What can I say about the iPhone 6 that you don’t know or haven’t already assumed? Not much, actually. It’s running iOS 8, has a great camera, thinner design, and a handful of features that make it different from last year’s iPhone.
This year, Apple has bumped up the display size and released two models. We have the 4.7-inch iPhone 6 and 5.5-Inch iPhone 6 Plus, but if you were paying attention to the rumor mill leading up to the launch, these two models probably weren’t a surprise. That being said, there are still some points I’d like to make about both devices, but instead of creating two reviews, I think it’s safe to combine them so that you can find out which one is right for you…
Obviously, Apple has aimed at two very different personalities with these sizes. The iPhone 6 Plus is considered a phablet in my eyes, while the iPhone 6 is probably a strong candidate for the average consumer. One is bigger and the other is “bigger than bigger.” Though it’s not necessarily the 5.5-inch display on the iPhone 6 Plus that makes it so big. Because of its design, the iPhone 6 Plus is larger than most other 5.5-inch Android devices. If you’d like to check out our iPhone 6 unboxing video click here, or you can find the iPhone 6 Plus unboxing video here.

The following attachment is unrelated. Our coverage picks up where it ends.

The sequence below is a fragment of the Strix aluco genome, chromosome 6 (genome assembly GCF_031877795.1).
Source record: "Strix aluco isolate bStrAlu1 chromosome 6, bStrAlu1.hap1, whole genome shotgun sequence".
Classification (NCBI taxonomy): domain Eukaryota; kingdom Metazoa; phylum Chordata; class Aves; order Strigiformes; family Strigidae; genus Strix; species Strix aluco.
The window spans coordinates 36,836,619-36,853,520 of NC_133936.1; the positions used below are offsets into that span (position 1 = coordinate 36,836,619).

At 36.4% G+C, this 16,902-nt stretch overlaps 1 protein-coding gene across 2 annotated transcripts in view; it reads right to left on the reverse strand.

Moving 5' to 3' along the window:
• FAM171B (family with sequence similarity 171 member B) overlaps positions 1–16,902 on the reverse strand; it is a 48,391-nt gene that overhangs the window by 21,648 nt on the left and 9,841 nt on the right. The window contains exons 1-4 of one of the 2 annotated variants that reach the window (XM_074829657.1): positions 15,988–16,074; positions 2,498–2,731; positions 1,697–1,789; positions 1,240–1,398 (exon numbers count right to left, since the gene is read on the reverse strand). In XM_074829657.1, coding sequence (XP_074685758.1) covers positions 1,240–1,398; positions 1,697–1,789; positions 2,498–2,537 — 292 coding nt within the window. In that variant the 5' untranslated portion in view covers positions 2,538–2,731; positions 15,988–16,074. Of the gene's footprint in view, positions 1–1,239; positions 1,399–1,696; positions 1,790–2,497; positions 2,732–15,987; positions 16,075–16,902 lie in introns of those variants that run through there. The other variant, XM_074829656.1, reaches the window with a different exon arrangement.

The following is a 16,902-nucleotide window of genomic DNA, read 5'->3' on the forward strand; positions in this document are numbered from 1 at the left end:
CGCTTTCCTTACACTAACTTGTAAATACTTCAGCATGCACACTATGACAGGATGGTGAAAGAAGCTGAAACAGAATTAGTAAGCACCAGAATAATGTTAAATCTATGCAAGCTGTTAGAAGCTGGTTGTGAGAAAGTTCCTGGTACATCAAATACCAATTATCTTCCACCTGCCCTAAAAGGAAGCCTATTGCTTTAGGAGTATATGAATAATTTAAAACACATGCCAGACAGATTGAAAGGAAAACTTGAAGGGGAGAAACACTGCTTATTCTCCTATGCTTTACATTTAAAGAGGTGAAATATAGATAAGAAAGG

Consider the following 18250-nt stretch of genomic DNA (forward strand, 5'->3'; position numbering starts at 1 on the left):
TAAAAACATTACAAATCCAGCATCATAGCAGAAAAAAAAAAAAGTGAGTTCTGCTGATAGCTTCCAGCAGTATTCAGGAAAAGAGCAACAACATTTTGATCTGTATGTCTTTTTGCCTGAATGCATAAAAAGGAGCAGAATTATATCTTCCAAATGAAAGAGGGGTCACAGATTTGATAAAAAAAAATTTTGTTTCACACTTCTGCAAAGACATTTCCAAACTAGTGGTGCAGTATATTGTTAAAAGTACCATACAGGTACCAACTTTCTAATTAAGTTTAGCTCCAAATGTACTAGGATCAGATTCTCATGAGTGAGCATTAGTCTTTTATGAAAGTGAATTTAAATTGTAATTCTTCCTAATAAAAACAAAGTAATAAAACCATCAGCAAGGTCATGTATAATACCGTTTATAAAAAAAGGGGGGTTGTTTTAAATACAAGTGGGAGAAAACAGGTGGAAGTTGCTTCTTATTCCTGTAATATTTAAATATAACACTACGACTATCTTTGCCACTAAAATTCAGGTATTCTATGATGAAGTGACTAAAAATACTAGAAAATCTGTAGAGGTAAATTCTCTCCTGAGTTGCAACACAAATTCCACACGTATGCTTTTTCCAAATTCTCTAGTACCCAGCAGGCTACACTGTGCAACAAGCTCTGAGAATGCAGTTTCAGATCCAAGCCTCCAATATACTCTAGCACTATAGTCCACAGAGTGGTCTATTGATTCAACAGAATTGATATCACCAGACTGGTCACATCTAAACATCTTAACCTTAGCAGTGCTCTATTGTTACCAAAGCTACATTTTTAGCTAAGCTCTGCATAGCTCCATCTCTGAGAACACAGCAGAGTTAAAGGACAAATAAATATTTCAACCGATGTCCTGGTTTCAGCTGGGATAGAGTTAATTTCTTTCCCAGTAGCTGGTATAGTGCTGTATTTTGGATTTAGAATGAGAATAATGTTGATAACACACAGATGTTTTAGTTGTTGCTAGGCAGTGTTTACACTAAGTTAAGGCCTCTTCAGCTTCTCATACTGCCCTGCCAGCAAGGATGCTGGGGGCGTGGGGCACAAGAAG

Let’s take a look at specifications
The iPhone 6 is packing a 4.7-inch display with a resolution of 1,334 x 750 (326 ppi), a dual-core Apple A8 chip clocked at 1.4GHz, 1GB of RAM, 1,810 mAh battery, and as far as internal storage Apple is offering 16, 64, and 128GB configurations. When it comes to the iPhone 6 Plus, it features the same internal specifications along with a larger battery 2,915 mAh battery, optical image stabilization on the rear camera, and a 5.5-inch 1,920 x 1,080 display (401 ppi).
Check out our video review of the iPhone 6 and iPhone 6 Plus below: